Even though there are thus a lot of ways to sweeten foods and drinks. It isn’t always easy to replace sugars with another sweetener. How easy that is depends on the food or drink you’re trying to change. The pH (acidity) of a food or drink is of importance since the pH can often impact other molecules and their tastes. Also, sugar might not only be in a food or drink to sweeten it. It might also be part of the structure of the food (as is the case for meringues & caramel for instance). Just taking out sugar and replacing it with another sweetener will keep the sweetness, but you might be taking away a third of your mass. This will make a completely different product.

That said, in other products it’s easy. If the sugar is only there to make something sweet, e.g. a sugar coating around your cereals. You can just take out that coating. Apart from people maybe disliking it a bit more (preferring the sugared version) the product will still work.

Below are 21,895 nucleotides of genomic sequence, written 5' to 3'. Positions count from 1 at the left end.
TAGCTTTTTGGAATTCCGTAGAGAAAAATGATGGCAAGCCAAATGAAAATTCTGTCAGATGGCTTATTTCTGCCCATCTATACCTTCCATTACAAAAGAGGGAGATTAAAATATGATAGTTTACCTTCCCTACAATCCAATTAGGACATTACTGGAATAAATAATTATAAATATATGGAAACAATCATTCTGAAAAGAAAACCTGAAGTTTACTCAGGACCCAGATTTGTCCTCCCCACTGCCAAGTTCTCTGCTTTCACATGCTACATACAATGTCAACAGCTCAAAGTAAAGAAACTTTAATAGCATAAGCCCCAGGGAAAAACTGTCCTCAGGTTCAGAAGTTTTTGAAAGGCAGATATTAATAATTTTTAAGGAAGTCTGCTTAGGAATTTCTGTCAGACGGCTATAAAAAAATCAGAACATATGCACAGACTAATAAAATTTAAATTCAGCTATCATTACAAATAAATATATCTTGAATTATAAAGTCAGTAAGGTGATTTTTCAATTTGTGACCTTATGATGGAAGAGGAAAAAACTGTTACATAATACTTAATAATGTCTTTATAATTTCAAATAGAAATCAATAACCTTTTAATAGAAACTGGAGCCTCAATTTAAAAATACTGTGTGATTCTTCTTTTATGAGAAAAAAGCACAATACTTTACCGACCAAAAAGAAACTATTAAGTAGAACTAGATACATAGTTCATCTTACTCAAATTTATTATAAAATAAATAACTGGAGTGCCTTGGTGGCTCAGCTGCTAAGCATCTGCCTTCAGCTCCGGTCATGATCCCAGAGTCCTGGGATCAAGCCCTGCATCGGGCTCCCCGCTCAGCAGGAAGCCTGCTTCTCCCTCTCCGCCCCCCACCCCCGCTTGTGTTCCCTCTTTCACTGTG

The future of sugar & sweeteners

Without diving into the health discussions on sugars and sweeteners, not my field of expertise, there is doubt to be a lot of continuing research into sugars in the coming years.

Seeing as how most of our artificial sweeteners have actually been discovered by accident, there might well be something sweet hiding out there!

Sources

Food Chemistry, by H.-D. Belitz, Werner Grosch, Peter Schieberle, 4th revised and extended edition, 2009

Podcast Science vs., episode: Artifical sweeteners – not so sweet? by Gimlet media

Sweetener book, by D. Eric Walters, discussing a whole range of different sweeteners, a lot of useful basic information

Discovery stories of 5 main artifical sweeteners